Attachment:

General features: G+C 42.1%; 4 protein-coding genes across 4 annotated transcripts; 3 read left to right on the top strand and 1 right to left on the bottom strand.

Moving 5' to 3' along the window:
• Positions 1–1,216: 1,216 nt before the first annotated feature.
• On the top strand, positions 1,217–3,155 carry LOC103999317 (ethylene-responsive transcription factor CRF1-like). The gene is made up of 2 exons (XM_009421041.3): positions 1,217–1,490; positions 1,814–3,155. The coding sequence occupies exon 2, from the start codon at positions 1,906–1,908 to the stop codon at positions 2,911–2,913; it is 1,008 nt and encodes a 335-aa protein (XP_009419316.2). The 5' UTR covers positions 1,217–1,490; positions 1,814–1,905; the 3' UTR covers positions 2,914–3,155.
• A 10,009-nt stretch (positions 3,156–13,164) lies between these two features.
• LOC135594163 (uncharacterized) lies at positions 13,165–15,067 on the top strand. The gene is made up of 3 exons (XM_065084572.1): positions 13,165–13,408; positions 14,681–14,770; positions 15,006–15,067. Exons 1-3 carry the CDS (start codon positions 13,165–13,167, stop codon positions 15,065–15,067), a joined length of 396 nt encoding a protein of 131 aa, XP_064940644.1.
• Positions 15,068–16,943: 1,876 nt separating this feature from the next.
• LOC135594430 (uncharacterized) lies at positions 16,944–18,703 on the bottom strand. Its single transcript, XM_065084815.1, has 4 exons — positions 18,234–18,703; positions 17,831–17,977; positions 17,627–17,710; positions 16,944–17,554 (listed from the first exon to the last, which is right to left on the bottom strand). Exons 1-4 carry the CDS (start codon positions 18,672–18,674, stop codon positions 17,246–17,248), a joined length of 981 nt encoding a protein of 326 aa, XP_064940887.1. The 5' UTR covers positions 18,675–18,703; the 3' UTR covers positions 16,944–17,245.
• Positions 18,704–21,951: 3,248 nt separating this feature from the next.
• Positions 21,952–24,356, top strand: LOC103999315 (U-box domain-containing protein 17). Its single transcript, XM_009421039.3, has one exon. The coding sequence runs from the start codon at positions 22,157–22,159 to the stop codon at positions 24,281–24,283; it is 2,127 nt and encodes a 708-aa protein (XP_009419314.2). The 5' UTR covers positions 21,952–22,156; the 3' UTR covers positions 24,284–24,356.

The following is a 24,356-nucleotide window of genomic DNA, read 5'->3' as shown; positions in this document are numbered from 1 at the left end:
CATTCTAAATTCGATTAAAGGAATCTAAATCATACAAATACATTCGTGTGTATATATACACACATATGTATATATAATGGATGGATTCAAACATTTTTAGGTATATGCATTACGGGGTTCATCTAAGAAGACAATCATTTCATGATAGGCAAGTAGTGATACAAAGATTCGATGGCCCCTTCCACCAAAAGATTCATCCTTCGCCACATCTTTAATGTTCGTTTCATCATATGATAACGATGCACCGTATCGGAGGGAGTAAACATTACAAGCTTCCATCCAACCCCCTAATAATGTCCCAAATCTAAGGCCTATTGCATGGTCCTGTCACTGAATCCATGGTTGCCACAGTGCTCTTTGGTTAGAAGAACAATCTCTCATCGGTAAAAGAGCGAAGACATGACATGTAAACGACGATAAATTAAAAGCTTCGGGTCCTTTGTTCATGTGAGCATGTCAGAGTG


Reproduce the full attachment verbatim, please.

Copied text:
General features: G+C 42.1%; 4 protein-coding genes across 4 annotated transcripts; 3 read left to right on the top strand and 1 right to left on the bottom strand.

Moving 5' to 3' along the window:
• Positions 1–1,216: 1,216 nt before the first annotated feature.
• On the top strand, positions 1,217–3,155 carry LOC103999317 (ethylene-responsive transcription factor CRF1-like). The gene is made up of 2 exons (XM_009421041.3): positions 1,217–1,490; positions 1,814–3,155. The coding sequence occupies exon 2, from the start codon at positions 1,906–1,908 to the stop codon at positions 2,911–2,913; it is 1,008 nt and encodes a 335-aa protein (XP_009419316.2). The 5' UTR covers positions 1,217–1,490; positions 1,814–1,905; the 3' UTR covers positions 2,914–3,155.
• A 10,009-nt stretch (positions 3,156–13,164) lies between these two features.
• LOC135594163 (uncharacterized) lies at positions 13,165–15,067 on the top strand. The gene is made up of 3 exons (XM_065084572.1): positions 13,165–13,408; positions 14,681–14,770; positions 15,006–15,067. Exons 1-3 carry the CDS (start codon positions 13,165–13,167, stop codon positions 15,065–15,067), a joined length of 396 nt encoding a protein of 131 aa, XP_064940644.1.
• Positions 15,068–16,943: 1,876 nt separating this feature from the next.
• LOC135594430 (uncharacterized) lies at positions 16,944–18,703 on the bottom strand. Its single transcript, XM_065084815.1, has 4 exons — positions 18,234–18,703; positions 17,831–17,977; positions 17,627–17,710; positions 16,944–17,554 (listed from the first exon to the last, which is right to left on the bottom strand). Exons 1-4 carry the CDS (start codon positions 18,672–18,674, stop codon positions 17,246–17,248), a joined length of 981 nt encoding a protein of 326 aa, XP_064940887.1. The 5' UTR covers positions 18,675–18,703; the 3' UTR covers positions 16,944–17,245.
• Positions 18,704–21,951: 3,248 nt separating this feature from the next.
• Positions 21,952–24,356, top strand: LOC103999315 (U-box domain-containing protein 17). Its single transcript, XM_009421039.3, has one exon. The coding sequence runs from the start codon at positions 22,157–22,159 to the stop codon at positions 24,281–24,283; it is 2,127 nt and encodes a 708-aa protein (XP_009419314.2). The 5' UTR covers positions 21,952–22,156; the 3' UTR covers positions 24,284–24,356.

The following is a 24,356-nucleotide window of genomic DNA, read 5'->3' as shown; positions in this document are numbered from 1 at the left end:
CATTCTAAATTCGATTAAAGGAATCTAAATCATACAAATACATTCGTGTGTATATATACACACATATGTATATATAATGGATGGATTCAAACATTTTTAGGTATATGCATTACGGGGTTCATCTAAGAAGACAATCATTTCATGATAGGCAAGTAGTGATACAAAGATTCGATGGCCCCTTCCACCAAAAGATTCATCCTTCGCCACATCTTTAATGTTCGTTTCATCATATGATAACGATGCACCGTATCGGAGGGAGTAAACATTACAAGCTTCCATCCAACCCCCTAATAATGTCCCAAATCTAAGGCCTATTGCATGGTCCTGTCACTGAATCCATGGTTGCCACAGTGCTCTTTGGTTAGAAGAACAATCTCTCATCGGTAAAAGAGCGAAGACATGACATGTAAACGACGATAAATTAAAAGCTTCGGGTCCTTTGTTCATGTGAGCATGTCAGAGTG